# "Ile masz jabłek?"

July 28, 2016

## 10 CommentsThis discussion is locked.

How do you say "Hoy many [people] have apples?" (without saying "people" of course)?

With saying "people", it would be "Ile osób ma jabłka?" and without, it would be "Ilu ma jabłka?"

Thank you!

Also, why did you say "Ilu ma jabłka?" instead of "Ile masz jabłek?"?

"Ile masz jabłek?" is a question directed at one specific person ("How many apples do you have?"), but you've asked how would you say "How many people have apples?" which is very different.

To better understand this, let me give you a full example sentence. This is something you would see in a Polish math schoolbook, for example: "Pięcioro dzieci ma w sumie 15 jabłek. Każde dziecko ma dwa razy więcej jabłek od poprzedniego. Ilu (z nich) ma jabłka?" which means: "Five children have a total of 15 apples. Each child has twice as many apples as the one before. How many (of them) have apples?"

And the answer would be four (1, 2, 4, 8... and the fifth kid has no apples), but that's not the point ;) The point is, if you're referring to the number of people, you'd ask "Ilu?" implying "Ilu z nich?" or "Ilu ludzi?". I only used "Ile" in the first sentence because I mentioned "osób", but if you don't do that and want to say it without using the word "people", it will be "Ilu".

Perfect! Thank you very much for your detailed explanation :D

I'd love to take advantage of your expertise and ask one more question. What about this scenario: "I see you have some apples. How many do you have?" As I am not mentioned the word "apples" in the question, would I use "ile" or "ilu"? Thanks in advance!

TL;DR - You would still say "ile" because even though you're not mentioning apples, you're clearly referring to them.

Unless I'm forgetting a certain case (someone will correct me if I do), "ilu" will only refer to people (in general) and "masculine humans and their properties". What I mean by that is - masculine identities, masculine professions etc. for example:

• Ilu ludzi? (How many people?) - that's the "in general" part
• Ilu mężczyzn? (How many men?)
• Ilu imigrantów? (How many imigrants?) - that's because the word "imigrant" is masculine
• Ilu nauczycieli? (How many teachers?) - that's because the profession "nauczyciel" is masculine; the female version would be "Ile nauczycielek?"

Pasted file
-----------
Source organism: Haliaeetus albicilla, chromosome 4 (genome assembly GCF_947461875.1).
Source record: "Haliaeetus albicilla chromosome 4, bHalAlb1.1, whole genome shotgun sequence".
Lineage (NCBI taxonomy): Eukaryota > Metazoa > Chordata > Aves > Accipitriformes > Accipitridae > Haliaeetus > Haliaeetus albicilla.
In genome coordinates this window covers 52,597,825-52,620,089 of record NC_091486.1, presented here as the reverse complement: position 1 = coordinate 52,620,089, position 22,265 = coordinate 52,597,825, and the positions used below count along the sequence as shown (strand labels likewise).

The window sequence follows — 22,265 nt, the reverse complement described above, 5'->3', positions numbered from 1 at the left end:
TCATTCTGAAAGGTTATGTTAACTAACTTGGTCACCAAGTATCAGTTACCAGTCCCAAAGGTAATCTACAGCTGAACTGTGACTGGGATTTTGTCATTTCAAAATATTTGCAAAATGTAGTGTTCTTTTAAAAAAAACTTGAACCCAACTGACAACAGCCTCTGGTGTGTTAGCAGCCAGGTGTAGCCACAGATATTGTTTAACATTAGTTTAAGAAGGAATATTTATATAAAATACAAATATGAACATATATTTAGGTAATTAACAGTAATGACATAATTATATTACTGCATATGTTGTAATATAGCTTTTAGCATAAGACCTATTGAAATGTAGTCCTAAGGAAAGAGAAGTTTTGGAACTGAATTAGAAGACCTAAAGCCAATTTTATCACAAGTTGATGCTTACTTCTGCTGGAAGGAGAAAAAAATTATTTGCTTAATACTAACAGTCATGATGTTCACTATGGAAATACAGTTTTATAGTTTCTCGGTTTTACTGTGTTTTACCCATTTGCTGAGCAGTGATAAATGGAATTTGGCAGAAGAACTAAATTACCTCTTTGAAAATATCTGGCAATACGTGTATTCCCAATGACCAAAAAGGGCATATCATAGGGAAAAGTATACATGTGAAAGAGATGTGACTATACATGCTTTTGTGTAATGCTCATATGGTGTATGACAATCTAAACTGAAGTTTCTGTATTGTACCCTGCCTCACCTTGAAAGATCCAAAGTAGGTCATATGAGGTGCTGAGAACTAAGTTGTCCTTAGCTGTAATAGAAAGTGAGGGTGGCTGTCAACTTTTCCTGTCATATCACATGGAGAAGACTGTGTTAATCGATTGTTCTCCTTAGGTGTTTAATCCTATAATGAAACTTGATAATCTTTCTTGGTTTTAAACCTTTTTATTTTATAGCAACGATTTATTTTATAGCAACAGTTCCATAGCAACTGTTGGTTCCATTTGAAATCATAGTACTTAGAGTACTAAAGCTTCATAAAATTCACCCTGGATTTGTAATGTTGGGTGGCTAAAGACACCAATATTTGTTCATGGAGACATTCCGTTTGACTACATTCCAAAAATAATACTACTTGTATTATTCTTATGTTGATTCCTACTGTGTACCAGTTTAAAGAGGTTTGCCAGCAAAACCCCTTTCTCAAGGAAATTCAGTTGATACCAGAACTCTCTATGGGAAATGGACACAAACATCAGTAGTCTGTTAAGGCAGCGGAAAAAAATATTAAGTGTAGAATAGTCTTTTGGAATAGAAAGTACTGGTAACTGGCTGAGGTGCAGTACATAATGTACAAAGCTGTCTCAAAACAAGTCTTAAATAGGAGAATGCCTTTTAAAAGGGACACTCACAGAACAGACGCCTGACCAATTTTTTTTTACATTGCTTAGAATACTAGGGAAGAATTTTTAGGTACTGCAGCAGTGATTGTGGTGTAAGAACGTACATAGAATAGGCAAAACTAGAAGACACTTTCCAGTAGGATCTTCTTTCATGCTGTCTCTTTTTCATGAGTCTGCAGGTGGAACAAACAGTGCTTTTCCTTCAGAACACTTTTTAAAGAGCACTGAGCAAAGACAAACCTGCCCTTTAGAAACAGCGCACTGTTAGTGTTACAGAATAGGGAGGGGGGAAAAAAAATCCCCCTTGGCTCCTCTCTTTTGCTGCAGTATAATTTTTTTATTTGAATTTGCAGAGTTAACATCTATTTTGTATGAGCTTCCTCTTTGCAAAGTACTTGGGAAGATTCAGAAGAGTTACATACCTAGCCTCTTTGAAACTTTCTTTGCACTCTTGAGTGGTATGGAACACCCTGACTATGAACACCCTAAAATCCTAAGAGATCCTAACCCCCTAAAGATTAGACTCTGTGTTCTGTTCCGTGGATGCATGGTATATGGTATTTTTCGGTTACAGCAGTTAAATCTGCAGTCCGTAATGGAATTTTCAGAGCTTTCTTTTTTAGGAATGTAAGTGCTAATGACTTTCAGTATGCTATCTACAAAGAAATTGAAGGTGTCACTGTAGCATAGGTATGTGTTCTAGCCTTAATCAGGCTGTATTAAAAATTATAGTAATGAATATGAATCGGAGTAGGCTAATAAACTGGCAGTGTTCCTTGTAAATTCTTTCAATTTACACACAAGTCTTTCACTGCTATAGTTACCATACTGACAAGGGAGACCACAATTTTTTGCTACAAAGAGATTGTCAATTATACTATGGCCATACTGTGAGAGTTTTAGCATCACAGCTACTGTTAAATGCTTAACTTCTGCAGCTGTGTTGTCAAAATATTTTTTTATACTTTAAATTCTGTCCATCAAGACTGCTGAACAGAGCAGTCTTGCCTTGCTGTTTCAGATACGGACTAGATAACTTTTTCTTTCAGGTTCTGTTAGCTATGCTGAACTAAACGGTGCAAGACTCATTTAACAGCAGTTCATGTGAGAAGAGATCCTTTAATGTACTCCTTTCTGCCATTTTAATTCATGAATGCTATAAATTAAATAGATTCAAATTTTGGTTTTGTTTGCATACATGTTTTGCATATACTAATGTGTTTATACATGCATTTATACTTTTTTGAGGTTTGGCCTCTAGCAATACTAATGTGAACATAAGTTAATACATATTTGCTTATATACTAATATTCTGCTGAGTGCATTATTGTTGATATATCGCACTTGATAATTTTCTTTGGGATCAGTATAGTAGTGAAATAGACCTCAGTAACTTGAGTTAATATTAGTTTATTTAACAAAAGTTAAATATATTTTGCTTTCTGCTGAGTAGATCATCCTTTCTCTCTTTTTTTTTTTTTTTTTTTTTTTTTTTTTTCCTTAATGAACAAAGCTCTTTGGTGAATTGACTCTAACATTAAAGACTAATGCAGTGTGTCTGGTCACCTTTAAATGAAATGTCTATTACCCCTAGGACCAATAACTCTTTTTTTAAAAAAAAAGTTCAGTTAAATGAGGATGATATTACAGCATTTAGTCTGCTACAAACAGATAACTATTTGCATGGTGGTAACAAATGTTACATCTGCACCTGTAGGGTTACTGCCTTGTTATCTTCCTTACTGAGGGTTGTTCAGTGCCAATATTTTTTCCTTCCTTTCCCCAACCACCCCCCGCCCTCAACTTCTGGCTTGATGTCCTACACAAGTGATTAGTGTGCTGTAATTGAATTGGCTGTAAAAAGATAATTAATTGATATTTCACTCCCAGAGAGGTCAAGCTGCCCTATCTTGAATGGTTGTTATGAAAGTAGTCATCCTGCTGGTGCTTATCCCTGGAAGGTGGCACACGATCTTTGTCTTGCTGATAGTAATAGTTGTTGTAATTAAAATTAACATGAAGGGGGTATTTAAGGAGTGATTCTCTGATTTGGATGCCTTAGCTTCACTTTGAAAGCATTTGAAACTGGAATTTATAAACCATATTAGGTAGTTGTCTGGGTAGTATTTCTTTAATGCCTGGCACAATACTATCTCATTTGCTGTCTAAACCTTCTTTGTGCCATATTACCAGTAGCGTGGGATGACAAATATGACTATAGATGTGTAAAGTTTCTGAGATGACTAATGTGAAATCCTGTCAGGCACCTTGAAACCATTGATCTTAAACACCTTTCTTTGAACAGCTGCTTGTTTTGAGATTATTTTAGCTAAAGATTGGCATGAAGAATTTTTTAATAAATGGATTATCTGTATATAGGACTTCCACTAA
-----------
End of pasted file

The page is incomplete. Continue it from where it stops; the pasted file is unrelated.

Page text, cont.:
• Ilu pielęgniarzy? (How many [male] nurses?) - similar as above; if the nurse is female, that would be "Ile pielęgniarek?"

Anything else, that is - female humans, children, feminine and neutral professions, identities and other properties as well as feminine and neutral objects will use "ile", for example:

• Ile kobiet? (How many women?)
• Ile dzieci? (How many children?)
• Ile jabłek? (How many apples?)
• Ile punktów? (How many points?)

All of the above will also work the same way if you're implying it so:

• Ilu spotkałaś? (How many did you meet?) - if referring to people
• Ile masz? (How many do you have?) - if referring to objects, points, degrees of body temperature, trophies etc.
• Ile razy? (How many times?) - note: technically "jeden raz" (one time, when counting repetitions) is a masculine word, but it's not referring to humans, that's why I said "masculine humans" earlier.
• Ile stron? (How many pages/sides?)

I wrote "How many apples have you?", which is perfectly correct British English (also acceptable in British English is "How many apples have you got?"), but I was told the "correct" translation is "How many apples do you have?", which is an American version that means something slightly different in British English. I have noticed in early lessons that this program rejects some British terms.

"have you got" should always be accepted (and it is here), it is commonly known. Now, the idea that simple 'have you' is acceptable is relatively new to us, so we add it one by one when asked. Added here as well.

A great example of the efficiency of Slavic languages as compared to English